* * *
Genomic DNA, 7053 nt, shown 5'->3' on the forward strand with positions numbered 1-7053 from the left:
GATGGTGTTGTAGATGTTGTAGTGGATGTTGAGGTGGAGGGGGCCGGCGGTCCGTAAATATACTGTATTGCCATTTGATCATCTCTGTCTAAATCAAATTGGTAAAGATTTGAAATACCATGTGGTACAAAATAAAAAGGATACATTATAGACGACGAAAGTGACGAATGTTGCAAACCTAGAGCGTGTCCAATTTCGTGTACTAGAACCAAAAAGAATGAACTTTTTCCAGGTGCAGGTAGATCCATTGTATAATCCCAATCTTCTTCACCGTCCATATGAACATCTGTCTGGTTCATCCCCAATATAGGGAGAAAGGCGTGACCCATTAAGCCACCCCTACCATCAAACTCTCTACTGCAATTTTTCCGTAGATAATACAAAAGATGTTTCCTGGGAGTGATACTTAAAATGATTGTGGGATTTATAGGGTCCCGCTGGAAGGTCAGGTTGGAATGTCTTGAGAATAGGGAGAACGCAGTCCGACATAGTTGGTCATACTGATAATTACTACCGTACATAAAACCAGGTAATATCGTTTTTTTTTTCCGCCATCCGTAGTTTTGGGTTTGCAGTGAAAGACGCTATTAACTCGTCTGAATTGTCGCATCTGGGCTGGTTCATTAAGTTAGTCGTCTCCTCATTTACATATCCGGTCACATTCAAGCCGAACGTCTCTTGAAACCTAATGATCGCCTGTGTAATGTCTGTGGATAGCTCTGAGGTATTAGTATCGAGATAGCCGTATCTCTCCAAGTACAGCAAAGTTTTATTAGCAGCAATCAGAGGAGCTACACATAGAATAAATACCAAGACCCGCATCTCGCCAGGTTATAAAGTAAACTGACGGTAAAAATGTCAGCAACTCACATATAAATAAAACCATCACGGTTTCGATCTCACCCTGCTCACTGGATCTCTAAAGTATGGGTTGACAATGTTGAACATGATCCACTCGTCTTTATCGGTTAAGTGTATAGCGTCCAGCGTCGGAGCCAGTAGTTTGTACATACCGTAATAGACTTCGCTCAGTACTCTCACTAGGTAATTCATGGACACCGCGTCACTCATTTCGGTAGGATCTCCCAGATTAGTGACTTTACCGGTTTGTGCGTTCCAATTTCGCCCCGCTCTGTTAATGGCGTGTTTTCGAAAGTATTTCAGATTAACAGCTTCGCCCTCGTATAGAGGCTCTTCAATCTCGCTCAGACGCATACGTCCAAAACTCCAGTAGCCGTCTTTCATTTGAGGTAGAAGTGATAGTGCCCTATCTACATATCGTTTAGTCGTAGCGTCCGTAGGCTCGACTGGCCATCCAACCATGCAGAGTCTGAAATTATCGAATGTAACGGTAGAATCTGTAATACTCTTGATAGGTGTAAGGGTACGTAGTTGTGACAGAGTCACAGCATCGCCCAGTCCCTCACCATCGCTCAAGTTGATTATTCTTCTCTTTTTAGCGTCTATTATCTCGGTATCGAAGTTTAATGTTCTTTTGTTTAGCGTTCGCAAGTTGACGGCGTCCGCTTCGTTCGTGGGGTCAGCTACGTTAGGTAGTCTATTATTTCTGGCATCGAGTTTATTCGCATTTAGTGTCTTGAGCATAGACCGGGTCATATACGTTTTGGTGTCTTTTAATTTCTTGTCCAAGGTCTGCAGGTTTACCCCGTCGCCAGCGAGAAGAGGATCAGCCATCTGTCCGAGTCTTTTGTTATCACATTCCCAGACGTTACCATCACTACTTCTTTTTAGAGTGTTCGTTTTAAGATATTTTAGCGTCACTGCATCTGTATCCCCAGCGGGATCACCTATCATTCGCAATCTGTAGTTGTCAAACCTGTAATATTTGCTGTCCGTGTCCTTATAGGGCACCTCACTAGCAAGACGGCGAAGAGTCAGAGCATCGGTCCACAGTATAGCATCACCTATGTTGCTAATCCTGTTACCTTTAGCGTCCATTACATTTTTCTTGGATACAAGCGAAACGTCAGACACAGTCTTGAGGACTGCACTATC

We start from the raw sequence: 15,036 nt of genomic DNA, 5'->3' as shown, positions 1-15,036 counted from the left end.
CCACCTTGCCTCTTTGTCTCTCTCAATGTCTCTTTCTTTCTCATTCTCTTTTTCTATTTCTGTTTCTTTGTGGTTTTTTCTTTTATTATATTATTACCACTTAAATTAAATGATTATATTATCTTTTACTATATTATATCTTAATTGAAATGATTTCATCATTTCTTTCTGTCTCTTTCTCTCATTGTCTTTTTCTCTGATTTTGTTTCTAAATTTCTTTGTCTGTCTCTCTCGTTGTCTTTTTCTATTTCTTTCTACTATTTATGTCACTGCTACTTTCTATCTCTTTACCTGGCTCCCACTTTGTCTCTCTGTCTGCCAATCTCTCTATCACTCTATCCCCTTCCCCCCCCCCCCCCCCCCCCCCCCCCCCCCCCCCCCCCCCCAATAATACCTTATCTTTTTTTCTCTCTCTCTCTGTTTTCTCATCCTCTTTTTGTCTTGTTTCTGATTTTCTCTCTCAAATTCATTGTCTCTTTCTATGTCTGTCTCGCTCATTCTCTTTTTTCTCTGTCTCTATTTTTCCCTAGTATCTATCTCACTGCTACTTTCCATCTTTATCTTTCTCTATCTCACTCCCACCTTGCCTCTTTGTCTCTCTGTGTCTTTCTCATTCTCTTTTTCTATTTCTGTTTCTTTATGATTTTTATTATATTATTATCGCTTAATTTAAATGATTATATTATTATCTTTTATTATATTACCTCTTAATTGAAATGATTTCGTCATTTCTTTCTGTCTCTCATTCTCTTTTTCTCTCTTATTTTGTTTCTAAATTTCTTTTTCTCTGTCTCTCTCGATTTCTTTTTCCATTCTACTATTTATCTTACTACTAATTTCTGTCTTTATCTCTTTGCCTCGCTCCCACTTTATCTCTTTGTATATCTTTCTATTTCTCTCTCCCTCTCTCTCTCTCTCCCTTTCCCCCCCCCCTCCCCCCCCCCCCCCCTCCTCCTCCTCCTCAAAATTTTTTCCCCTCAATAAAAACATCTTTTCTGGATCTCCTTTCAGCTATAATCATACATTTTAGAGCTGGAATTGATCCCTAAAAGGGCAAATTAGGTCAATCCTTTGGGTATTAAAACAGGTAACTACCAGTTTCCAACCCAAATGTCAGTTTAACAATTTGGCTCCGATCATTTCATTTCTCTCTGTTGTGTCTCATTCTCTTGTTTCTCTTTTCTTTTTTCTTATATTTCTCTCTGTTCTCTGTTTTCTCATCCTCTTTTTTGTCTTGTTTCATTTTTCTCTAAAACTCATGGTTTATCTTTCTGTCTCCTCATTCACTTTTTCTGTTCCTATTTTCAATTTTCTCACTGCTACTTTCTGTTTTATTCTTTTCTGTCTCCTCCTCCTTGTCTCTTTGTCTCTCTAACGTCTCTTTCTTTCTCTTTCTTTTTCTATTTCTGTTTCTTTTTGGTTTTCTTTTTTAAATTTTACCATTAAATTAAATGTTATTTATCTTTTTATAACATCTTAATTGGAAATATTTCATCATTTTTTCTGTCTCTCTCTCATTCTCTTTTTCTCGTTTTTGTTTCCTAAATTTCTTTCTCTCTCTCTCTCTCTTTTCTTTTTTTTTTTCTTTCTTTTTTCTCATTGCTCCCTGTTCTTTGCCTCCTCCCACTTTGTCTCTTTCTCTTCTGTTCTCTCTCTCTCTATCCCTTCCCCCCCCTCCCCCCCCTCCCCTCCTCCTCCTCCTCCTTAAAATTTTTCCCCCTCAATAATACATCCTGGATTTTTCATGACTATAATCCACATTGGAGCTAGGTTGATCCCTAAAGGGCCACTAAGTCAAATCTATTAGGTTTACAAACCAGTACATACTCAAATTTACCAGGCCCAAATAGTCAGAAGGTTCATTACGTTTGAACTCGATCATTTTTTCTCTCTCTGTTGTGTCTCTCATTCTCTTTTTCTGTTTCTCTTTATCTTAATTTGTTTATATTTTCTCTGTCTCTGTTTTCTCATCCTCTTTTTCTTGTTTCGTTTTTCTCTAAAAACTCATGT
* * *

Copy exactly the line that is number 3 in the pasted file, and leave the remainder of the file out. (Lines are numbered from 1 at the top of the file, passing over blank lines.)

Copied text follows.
We start from the raw sequence: 15,036 nt of genomic DNA, 5'->3' as shown, positions 1-15,036 counted from the left end.